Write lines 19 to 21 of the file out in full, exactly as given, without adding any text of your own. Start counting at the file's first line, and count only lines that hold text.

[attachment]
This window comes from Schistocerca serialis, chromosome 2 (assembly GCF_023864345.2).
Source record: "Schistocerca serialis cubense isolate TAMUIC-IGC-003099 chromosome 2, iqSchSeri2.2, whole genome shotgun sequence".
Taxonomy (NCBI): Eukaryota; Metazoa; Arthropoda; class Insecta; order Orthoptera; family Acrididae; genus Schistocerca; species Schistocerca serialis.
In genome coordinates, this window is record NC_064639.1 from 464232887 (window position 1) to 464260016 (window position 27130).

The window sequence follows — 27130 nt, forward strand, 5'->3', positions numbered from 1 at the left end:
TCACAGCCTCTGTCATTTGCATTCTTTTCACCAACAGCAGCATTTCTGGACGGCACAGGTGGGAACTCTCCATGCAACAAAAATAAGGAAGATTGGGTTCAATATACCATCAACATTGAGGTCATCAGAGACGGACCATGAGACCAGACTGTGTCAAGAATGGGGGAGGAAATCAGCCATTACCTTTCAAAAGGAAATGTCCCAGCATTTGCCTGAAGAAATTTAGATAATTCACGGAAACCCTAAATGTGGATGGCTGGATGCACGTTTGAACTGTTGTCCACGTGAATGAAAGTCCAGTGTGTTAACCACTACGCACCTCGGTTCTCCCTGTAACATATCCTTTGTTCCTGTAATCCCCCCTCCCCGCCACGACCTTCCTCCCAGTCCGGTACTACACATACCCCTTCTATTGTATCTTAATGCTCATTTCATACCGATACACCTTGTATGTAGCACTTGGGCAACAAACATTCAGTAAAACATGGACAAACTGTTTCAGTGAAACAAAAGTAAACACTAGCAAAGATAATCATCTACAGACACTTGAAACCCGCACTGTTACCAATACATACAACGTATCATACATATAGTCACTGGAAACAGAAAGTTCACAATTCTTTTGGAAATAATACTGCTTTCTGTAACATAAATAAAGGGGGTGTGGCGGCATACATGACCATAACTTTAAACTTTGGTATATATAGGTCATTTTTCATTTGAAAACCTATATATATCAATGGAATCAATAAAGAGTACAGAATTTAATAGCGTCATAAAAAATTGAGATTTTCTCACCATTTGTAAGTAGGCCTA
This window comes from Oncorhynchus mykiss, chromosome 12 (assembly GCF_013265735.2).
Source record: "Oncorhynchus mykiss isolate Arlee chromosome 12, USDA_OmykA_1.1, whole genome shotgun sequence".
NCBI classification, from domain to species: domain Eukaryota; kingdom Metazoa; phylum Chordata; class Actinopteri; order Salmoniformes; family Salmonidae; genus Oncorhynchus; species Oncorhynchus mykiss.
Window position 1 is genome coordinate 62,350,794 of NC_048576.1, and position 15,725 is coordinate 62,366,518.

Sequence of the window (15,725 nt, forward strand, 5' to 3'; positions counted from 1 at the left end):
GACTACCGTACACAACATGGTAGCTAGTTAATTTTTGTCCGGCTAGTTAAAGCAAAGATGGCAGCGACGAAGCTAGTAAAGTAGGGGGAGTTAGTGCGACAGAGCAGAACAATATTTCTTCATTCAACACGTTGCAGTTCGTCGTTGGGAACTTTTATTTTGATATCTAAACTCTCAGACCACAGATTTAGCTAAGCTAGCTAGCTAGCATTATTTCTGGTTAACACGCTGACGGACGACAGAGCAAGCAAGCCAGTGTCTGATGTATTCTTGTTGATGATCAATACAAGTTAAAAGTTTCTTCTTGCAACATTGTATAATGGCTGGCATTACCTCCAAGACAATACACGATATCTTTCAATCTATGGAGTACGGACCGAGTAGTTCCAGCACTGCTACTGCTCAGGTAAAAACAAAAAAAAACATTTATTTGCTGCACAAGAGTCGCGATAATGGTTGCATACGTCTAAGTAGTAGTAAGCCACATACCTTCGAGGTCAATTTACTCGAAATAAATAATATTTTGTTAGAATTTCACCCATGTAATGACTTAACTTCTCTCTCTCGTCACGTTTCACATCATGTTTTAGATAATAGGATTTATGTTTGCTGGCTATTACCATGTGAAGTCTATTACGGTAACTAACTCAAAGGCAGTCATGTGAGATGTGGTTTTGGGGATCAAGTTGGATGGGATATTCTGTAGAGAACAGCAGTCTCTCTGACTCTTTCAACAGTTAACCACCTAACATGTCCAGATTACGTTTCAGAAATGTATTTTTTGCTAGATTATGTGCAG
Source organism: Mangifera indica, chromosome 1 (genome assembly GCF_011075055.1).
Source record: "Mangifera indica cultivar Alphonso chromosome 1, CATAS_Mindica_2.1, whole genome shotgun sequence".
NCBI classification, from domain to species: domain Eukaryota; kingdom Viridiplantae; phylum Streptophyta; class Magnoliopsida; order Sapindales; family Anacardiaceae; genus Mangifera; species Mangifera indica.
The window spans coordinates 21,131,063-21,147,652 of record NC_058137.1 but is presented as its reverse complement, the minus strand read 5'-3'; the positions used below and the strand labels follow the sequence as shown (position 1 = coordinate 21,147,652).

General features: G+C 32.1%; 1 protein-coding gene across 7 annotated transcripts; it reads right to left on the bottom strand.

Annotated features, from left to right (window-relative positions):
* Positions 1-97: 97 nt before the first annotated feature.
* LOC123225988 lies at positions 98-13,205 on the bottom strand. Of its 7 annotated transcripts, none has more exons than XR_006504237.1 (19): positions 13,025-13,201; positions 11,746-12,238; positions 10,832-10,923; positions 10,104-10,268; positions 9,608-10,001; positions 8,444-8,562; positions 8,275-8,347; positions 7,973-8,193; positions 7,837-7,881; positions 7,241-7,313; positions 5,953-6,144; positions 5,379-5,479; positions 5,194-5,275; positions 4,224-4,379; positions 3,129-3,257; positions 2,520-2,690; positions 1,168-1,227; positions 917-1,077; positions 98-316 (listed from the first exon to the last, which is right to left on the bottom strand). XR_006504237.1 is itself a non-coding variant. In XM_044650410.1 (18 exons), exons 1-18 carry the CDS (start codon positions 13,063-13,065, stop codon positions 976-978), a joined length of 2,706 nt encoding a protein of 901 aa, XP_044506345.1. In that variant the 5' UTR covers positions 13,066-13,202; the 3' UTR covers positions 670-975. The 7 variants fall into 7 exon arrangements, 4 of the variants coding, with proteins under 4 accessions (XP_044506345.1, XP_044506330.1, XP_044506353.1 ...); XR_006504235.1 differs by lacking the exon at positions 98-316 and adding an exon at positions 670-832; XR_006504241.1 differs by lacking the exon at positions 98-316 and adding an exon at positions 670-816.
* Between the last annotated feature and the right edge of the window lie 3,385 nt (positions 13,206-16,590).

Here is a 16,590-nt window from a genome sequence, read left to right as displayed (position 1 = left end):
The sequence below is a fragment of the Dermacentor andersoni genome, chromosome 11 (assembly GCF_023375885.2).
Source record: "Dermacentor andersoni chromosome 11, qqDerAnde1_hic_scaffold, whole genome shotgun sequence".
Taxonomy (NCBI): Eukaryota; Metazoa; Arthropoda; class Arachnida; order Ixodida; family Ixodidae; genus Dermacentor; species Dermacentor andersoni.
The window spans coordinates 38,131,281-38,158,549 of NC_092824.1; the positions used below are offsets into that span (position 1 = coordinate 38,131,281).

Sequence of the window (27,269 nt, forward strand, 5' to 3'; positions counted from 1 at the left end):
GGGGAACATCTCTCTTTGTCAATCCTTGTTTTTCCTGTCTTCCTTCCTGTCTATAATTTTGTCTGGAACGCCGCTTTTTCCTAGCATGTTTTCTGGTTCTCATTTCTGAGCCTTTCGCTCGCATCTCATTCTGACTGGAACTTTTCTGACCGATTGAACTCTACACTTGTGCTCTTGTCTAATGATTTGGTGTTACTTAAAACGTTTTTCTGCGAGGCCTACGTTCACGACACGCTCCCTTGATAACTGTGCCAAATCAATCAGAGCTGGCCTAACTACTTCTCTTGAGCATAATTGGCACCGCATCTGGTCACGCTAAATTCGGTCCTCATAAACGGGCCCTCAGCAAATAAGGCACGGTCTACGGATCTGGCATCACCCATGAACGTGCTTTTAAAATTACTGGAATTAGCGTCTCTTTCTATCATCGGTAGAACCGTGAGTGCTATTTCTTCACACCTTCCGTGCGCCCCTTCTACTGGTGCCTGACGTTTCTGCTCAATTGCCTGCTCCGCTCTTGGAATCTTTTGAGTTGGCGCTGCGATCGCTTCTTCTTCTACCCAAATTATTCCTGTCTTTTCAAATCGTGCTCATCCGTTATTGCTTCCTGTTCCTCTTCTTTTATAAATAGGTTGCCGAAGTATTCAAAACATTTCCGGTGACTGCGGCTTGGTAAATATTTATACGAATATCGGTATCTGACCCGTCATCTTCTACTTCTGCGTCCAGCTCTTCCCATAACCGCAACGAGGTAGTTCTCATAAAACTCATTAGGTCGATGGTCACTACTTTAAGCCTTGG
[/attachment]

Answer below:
* Positions 1-97: 97 nt before the first annotated feature.
* LOC123225988 lies at positions 98-13,205 on the bottom strand. Of its 7 annotated transcripts, none has more exons than XR_006504237.1 (19): positions 13,025-13,201; positions 11,746-12,238; positions 10,832-10,923; positions 10,104-10,268; positions 9,608-10,001; positions 8,444-8,562; positions 8,275-8,347; positions 7,973-8,193; positions 7,837-7,881; positions 7,241-7,313; positions 5,953-6,144; positions 5,379-5,479; positions 5,194-5,275; positions 4,224-4,379; positions 3,129-3,257; positions 2,520-2,690; positions 1,168-1,227; positions 917-1,077; positions 98-316 (listed from the first exon to the last, which is right to left on the bottom strand). XR_006504237.1 is itself a non-coding variant. In XM_044650410.1 (18 exons), exons 1-18 carry the CDS (start codon positions 13,063-13,065, stop codon positions 976-978), a joined length of 2,706 nt encoding a protein of 901 aa, XP_044506345.1. In that variant the 5' UTR covers positions 13,066-13,202; the 3' UTR covers positions 670-975. The 7 variants fall into 7 exon arrangements, 4 of the variants coding, with proteins under 4 accessions (XP_044506345.1, XP_044506330.1, XP_044506353.1 ...); XR_006504235.1 differs by lacking the exon at positions 98-316 and adding an exon at positions 670-832; XR_006504241.1 differs by lacking the exon at positions 98-316 and adding an exon at positions 670-816.
* Between the last annotated feature and the right edge of the window lie 3,385 nt (positions 13,206-16,590).